A New Contractor’s Guide to Getting Paid in 2019
Is your New Year’s Resolution to start working for yourself? You aren’t alone.
January is one of the busiest times for new company registrations as skilled workers target the money and freedom that can come with contracting.
But setting up isn’t easy. There are a lot of things to think about and if you plan your contracting journey properly now, you can save yourself several headaches down the way.
How to get paid
New contractors have two main payment options when they’re starting out.
The quickest and easiest way to get going is to use an umbrella company.
Umbrella company contracting
Umbrella companies make getting paid simple. When you sign up, you sign an employment contract and become legally an employee of the umbrella company. However, you can operate with the same freedom as if you worked for yourself
You send your timesheets to your agency and your umbrella company bill the agency on your behalf if necessary.
The umbrella company will then pay you as if you are a PAYE employee, taking care of your income tax and National Insurance obligations for you.
Using an umbrella company is fast, easy and flexible. It also means that you won’t be caught out by IR35, which we will come on to.
But contracting through an umbrella company is not the most tax-efficient way of getting paid. If you don’t mind a bit of extra administration and your goal is to maximise your income, then you may be better off setting up a limited company.
Limited company contracting
If you set up a limited company, you become a director and shareholder of the business.
It is more tax efficient, because you can pay yourself through a combination of salary and dividends.
Dividend income is taxed at a lower rate than salary income, which is one way that you can boost your take home pay. But in the last tax year, the tax-free dividend allowance was reduced from £5,000 to £2,000, reducing the net gains for limited company contractors.
Limited companies can be complicated to set up. You need to register with Companies House, register with HMRC and set up a business bank account.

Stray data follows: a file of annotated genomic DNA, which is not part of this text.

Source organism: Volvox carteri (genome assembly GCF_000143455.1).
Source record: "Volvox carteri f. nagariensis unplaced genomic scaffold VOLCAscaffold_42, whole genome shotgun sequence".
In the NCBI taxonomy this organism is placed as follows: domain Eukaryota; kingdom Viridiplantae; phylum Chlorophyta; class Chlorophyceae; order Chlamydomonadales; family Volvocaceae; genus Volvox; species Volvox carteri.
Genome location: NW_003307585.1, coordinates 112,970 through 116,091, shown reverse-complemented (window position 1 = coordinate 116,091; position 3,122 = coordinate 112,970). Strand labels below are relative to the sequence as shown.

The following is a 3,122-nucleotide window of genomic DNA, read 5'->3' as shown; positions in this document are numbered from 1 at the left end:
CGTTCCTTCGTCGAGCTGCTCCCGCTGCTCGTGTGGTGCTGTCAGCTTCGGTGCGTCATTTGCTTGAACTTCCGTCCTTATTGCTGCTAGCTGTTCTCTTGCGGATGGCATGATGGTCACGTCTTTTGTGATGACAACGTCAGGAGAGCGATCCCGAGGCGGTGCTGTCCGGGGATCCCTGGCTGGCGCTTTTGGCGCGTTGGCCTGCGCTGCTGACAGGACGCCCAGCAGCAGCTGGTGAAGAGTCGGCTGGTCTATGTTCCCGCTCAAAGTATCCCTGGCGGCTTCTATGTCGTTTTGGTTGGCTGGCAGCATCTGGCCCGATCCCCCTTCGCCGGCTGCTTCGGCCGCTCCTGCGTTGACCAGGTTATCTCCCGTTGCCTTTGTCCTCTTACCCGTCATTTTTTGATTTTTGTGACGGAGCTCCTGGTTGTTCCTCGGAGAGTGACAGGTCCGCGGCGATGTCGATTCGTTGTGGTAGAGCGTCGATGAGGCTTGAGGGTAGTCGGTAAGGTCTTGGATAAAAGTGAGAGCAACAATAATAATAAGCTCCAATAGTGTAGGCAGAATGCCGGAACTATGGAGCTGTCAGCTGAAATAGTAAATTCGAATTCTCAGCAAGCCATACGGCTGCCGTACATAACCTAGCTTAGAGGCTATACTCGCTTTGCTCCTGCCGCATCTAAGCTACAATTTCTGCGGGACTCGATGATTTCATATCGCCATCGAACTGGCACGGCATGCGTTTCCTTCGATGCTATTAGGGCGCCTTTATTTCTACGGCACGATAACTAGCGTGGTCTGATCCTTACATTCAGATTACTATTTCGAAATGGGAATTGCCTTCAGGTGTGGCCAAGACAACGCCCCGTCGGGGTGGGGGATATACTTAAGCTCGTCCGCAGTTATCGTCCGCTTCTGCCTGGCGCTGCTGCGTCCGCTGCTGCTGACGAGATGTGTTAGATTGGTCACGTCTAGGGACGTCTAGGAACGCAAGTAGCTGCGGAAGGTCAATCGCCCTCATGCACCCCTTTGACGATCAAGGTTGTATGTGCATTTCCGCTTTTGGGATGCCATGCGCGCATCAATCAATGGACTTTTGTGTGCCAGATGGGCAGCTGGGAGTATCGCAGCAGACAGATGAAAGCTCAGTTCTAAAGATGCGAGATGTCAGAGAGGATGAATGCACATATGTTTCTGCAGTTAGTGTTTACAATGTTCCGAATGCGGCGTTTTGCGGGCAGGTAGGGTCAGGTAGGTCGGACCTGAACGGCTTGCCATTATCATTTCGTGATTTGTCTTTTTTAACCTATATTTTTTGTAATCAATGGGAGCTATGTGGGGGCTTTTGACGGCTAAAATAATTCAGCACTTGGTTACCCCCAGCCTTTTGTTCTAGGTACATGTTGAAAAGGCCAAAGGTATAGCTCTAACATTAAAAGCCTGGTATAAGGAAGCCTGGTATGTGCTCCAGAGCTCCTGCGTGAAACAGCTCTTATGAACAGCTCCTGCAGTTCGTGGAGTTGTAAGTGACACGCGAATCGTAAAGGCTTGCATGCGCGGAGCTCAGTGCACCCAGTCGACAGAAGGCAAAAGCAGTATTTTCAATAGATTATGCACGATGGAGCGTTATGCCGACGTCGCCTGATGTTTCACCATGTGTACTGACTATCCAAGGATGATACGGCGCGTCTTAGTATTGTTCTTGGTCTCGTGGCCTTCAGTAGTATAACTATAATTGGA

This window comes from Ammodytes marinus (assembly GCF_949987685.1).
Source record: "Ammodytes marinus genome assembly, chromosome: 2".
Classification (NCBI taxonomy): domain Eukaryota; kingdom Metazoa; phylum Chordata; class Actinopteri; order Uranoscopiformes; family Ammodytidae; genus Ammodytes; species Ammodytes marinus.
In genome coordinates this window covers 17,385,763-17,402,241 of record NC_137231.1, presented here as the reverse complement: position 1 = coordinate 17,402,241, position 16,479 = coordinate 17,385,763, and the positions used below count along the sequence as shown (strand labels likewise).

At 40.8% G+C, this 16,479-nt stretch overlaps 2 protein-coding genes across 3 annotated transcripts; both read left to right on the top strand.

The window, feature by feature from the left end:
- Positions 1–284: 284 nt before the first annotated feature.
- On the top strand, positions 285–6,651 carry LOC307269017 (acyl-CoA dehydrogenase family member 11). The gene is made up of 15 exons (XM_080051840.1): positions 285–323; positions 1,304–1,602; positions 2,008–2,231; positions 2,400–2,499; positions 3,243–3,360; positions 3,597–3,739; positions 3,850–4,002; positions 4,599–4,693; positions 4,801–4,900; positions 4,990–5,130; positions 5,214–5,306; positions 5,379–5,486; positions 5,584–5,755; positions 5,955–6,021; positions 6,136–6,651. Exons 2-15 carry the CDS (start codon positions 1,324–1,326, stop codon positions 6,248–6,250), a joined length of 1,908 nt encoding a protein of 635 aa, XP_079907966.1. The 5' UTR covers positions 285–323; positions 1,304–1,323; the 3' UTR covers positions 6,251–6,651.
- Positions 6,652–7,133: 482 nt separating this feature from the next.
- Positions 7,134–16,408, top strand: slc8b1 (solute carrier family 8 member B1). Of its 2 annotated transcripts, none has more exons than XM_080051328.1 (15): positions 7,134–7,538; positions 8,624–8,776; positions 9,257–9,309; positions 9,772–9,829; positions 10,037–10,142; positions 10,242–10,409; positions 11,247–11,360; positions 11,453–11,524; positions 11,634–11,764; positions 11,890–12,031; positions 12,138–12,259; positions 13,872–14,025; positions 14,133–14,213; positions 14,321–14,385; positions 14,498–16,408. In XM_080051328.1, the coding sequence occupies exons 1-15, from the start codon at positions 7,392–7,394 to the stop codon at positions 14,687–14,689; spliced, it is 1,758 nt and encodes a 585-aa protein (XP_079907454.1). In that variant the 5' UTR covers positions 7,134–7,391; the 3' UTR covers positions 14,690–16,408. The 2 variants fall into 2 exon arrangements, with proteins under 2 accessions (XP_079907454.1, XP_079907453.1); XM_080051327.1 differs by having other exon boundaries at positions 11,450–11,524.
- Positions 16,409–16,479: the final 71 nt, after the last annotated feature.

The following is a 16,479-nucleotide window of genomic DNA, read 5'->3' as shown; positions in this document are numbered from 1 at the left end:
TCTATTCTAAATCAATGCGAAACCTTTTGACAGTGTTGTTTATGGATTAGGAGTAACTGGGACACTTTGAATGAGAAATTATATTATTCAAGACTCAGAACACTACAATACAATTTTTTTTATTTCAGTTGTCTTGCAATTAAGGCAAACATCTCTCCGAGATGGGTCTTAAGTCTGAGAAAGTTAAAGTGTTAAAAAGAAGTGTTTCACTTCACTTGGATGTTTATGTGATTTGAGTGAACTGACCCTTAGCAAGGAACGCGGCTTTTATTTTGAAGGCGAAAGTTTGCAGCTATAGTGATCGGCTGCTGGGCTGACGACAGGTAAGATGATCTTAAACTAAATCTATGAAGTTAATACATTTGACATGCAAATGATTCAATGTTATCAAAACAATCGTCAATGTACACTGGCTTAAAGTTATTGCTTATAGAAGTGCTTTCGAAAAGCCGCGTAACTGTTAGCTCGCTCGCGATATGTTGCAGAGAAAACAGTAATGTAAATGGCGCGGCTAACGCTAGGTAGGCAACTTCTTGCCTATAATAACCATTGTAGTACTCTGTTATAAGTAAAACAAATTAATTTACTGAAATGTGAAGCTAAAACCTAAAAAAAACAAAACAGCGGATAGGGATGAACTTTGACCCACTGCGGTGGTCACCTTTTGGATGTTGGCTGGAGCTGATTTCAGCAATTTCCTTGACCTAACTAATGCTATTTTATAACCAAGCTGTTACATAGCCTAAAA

As director, you’ll also be responsible for keeping good company records, filing accounts with HMRC and paying corporation tax.
Although you can boost your take home pay by contracting through a limited company, it is not the best option for everyone.
It is not very flexible and there are costs associated with closing down a limited company. So if you only plan on contracting for a short time, you may be better off choosing an umbrella arrangement.
Limited company contracts are also liable to be caught by IR35.
Off-payroll working rules (IR35) are designed to stop ‘disguised employment’. This is where a contractor works through a limited company but are, in HMRC’s eyes, actually an employee.
Limited company contractors that are ‘caught’ by IR35 rules will have to pay income tax and National Insurance Contributions as if they are an employee of the client they are working for.
How IR35 rules are applied is different in the public sector and the private sector. In the public sector, the client that engages the contractor is responsible for judging whether IR35 rules apply, while in the private sector, the contractor judges their IR35 status.
This means that, for the moment, public sector contractors are more likely to be caught by IR35. From April 2020, however, the public sector IR35 rules are likely to be extended to the private sector.
Contractors setting up now may want to factor this into their decision making, because working through an umbrella company eliminates the IR35 headache.
Want advice on joining an umbrella company or setting up a limited company? Speak to a member of our team today. Call: 0800 121 6513.